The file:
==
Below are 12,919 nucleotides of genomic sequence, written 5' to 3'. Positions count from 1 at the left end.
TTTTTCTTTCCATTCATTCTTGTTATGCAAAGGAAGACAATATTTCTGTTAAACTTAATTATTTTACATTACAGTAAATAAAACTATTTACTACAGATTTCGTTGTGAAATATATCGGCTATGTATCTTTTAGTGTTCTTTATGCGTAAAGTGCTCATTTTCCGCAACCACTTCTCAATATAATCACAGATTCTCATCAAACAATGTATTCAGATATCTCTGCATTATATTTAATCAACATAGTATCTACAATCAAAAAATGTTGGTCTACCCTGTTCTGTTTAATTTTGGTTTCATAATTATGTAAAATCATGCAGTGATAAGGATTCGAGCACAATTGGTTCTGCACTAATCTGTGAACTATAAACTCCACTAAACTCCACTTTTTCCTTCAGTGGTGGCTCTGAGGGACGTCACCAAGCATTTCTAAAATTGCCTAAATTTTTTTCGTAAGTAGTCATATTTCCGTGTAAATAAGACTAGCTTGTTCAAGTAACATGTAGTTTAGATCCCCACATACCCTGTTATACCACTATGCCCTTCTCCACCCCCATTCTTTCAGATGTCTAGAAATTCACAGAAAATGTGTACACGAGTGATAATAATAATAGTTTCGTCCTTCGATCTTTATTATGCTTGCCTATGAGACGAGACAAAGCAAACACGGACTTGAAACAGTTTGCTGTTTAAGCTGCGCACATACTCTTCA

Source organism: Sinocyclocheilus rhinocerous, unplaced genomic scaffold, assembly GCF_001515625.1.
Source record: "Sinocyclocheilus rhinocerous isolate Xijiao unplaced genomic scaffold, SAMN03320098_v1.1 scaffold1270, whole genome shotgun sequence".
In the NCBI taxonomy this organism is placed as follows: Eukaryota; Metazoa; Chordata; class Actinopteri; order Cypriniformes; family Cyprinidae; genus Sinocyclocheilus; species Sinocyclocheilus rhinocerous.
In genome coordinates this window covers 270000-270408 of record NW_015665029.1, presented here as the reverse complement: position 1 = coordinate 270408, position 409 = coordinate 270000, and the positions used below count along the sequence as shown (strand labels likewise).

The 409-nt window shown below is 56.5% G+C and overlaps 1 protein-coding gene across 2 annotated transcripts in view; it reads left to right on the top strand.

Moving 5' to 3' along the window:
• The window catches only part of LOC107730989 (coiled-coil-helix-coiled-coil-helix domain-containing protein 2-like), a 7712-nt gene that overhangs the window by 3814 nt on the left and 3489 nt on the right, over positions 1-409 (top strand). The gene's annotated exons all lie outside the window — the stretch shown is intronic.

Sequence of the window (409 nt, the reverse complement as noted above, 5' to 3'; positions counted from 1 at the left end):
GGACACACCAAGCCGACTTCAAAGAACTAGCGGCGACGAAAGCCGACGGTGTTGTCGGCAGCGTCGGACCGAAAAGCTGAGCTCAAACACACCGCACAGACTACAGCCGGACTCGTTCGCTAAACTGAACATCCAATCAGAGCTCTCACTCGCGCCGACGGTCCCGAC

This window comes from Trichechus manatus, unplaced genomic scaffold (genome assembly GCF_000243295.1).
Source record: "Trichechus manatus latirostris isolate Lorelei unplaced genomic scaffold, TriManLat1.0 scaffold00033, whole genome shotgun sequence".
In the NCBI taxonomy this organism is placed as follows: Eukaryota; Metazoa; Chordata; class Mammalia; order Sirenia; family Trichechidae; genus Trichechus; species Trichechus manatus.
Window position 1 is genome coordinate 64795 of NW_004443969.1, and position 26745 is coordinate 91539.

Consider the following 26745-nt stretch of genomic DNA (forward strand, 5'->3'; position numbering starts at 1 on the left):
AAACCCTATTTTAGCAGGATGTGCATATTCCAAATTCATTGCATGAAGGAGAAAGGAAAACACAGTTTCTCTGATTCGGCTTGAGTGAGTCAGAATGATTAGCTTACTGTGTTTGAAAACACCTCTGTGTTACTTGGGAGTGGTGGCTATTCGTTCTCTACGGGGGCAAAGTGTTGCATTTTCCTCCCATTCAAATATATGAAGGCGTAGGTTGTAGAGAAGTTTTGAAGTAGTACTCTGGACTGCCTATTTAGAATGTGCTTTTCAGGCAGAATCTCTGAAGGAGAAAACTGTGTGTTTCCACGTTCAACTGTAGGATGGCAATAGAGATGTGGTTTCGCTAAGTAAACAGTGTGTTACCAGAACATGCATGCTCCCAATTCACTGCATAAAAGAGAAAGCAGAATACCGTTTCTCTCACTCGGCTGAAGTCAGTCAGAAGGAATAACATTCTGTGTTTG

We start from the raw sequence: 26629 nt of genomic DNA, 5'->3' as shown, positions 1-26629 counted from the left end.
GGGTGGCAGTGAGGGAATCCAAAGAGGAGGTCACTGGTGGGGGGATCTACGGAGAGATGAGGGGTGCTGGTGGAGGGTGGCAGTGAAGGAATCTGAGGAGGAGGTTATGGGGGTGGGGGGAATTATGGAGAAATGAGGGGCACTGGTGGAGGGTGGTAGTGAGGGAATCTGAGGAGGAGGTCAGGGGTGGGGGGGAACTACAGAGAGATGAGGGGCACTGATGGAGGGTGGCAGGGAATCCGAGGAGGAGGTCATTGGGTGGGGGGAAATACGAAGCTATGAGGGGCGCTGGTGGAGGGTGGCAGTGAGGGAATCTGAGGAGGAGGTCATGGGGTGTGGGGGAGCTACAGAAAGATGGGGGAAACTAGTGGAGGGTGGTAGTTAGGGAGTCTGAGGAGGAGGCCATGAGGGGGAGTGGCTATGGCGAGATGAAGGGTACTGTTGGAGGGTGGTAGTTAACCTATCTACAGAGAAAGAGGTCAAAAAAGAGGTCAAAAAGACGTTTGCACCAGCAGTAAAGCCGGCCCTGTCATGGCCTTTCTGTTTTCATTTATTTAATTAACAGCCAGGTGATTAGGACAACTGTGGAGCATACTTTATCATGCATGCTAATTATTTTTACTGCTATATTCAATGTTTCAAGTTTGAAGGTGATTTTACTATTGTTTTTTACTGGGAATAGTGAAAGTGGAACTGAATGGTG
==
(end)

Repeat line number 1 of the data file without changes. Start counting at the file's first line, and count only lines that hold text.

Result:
Below are 12,919 nucleotides of genomic sequence, written 5' to 3'. Positions count from 1 at the left end.